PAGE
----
Kudzu rears head again

Published 3:08 pm Monday, November 25, 2019

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Polk commissioners hear citizen comments about kudzu problems

COLUMBUS—Polk County Commissioners heard from a couple of citizens this week about kudzu and what the county should do to eradicate it. 

Commissioners met Monday and heard from Ellis Fincher Jr. as well as former cooperative extension director John Vining. 

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Fincher said he has owned his White Oak Mountain property since 1995 and is currently president of the homeowners association. He spoke of 170 different owners in the development and issues with kudzu as well as other growth such as tree of heaven. Fincher said kudzu was not a problem when they moved there in 2004 and now there is a problem. He spoke of the danger to the line of trees and said eventually all that will be left is kudzu. Fincher also said during the county’s last meeting a cost of $3,000-$5,000 an acre was mentioned to treat kudzu but he was quoted by the forest service as much cheaper, $150-$250 an acre. 

Fincher spoke of his father, the late Ellis Fincher Sr., who lived on U.S. 176 in Tryon for 46 years. He said he traded with people and got a house that needed to be demolished and his father sprayed the kudzu with chemicals he purchased from Western Auto. He said with a little bit of work, that area is not cut with a mower. 

Commissioner vice chair Myron Yoder said the private cost for controlling kudzu are about 10 percent of what the public cost would be. Yoder suggested the county keep kudzu on the forefront and give out public information and encourage private property owners to eradicate kudzu.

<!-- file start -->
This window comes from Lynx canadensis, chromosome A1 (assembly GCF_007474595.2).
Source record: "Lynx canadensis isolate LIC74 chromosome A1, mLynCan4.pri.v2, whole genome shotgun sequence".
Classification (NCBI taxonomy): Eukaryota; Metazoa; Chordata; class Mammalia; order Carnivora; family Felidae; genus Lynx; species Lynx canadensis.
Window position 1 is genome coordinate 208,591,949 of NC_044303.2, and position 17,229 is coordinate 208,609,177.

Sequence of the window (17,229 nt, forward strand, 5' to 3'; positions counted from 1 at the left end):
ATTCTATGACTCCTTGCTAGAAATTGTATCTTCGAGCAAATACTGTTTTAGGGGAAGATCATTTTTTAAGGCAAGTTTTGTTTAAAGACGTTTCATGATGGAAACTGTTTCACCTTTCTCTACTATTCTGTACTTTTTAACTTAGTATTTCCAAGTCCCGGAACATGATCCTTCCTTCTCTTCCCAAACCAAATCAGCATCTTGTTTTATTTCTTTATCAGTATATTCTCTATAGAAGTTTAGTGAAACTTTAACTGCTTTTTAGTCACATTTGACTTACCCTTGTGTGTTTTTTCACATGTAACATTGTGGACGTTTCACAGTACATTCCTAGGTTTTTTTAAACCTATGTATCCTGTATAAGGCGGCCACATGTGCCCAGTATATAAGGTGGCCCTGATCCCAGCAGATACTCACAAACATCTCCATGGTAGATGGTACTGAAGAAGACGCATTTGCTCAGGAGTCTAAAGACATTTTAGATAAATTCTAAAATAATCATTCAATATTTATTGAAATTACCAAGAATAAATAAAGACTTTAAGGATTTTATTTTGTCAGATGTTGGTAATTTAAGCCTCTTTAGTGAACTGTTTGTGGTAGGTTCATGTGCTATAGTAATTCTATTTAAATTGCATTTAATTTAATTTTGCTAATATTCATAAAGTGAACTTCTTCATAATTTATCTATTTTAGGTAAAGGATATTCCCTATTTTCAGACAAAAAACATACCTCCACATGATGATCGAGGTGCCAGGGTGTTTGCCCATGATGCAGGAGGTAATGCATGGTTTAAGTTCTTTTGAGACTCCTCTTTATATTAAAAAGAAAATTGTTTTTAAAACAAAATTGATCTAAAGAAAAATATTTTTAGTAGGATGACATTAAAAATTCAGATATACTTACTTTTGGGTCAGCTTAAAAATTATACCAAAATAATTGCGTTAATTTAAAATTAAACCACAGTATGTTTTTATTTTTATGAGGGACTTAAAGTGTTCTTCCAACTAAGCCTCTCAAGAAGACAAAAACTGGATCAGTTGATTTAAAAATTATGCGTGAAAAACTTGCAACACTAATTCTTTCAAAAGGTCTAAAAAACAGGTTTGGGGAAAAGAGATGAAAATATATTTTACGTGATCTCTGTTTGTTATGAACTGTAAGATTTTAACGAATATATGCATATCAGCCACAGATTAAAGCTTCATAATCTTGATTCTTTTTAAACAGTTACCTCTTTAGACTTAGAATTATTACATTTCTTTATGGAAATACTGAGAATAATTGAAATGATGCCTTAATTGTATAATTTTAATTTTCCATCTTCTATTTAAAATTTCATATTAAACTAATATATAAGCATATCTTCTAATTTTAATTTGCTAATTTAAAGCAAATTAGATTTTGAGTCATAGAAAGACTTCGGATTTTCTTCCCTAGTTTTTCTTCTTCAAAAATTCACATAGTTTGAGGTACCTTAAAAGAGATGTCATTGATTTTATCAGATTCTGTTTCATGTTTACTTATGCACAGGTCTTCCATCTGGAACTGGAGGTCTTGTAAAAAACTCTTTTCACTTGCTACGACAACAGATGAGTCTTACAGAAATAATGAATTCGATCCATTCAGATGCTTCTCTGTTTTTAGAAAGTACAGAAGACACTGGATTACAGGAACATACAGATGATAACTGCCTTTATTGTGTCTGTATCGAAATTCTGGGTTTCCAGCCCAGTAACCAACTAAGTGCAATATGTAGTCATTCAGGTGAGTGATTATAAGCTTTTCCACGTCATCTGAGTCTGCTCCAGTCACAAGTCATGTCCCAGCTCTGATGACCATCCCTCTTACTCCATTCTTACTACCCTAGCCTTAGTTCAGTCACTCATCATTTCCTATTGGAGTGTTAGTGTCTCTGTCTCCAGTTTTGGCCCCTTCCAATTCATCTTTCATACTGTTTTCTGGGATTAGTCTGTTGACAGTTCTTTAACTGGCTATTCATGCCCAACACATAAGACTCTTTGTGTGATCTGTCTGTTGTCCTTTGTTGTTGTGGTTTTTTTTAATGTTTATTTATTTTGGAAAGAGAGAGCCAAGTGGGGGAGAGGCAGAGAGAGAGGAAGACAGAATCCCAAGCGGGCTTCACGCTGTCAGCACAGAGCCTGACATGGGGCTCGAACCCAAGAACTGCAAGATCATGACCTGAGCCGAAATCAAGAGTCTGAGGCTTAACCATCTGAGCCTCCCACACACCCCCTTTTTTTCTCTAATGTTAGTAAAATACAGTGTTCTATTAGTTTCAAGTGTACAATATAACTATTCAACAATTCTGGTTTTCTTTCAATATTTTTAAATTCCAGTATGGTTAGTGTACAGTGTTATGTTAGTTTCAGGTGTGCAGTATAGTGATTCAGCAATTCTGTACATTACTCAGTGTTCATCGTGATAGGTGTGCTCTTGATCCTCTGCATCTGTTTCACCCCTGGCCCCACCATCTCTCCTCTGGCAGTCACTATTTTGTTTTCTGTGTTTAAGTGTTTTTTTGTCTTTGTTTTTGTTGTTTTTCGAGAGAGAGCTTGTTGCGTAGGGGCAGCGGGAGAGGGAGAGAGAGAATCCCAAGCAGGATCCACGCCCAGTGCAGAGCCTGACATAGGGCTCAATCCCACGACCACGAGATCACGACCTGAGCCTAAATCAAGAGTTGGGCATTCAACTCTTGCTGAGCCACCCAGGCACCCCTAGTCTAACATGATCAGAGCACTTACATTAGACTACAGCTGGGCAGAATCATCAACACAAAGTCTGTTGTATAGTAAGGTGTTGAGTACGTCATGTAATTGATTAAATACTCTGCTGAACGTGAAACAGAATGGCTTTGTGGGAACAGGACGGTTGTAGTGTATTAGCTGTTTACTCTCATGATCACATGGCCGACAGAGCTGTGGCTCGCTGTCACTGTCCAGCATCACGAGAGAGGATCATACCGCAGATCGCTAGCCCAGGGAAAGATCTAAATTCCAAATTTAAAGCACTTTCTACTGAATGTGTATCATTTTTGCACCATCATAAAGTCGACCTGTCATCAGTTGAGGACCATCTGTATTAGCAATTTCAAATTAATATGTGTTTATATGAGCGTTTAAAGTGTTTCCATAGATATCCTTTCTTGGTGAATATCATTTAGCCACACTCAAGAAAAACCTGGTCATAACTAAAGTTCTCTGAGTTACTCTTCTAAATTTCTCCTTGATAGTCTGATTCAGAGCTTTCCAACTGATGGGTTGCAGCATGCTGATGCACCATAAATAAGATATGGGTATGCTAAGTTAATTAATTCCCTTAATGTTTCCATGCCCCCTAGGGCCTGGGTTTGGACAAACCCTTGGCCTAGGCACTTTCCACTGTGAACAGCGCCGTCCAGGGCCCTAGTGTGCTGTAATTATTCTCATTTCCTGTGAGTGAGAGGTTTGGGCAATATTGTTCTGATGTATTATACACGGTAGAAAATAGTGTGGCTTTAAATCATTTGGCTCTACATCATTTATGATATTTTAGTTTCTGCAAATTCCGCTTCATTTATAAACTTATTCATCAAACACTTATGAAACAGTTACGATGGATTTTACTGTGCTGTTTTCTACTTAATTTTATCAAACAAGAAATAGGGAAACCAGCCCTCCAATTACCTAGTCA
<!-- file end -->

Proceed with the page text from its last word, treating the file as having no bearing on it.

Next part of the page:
Commissioner chair Tommy Melton said the county cannot go on private property but he and the county manager have looked at kudzu on government property. 

“I personally will do anything I can do to help get it eradicated on private property,” Melton said. “As your father did, it really becomes the sole purpose of the property owner to do necessary things to take care of it.”

Vining said he read with interest the article written about the kudzu discussion from the county’s last meeting. He said as of 2019, there are no pros about kudzu. Vining said kudzu does provide some erosion control, but that is way over stated. Vining also said he contacted a wildlife specialist and there was no known wildlife that benefits from kudzu. Vining said he also does not like the word “control” for kudzu. 

“We better talk about eradication,” Vining said. 

Vining said Fincher mentioned kudzu issues on White Oak Mountain and it is also on Holbert’s Cove Road, on Interstate 26 and U.S. 74, which are all new patches. Tryon and other officials have mentioned kudzu overgrowth along U.S. 176 between Tryon and Saluda as well as other areas. 

Vining said if something is not done, “all we are going to be is the kudzu capital of North Carolina.” 

Vining suggested the county starting a program to eradicate kudzu. 

Melton said he used the word “eradicate,” and he will do everything in his power to eradicate the kudzu on county property and private property owners are going to have to take the initiative.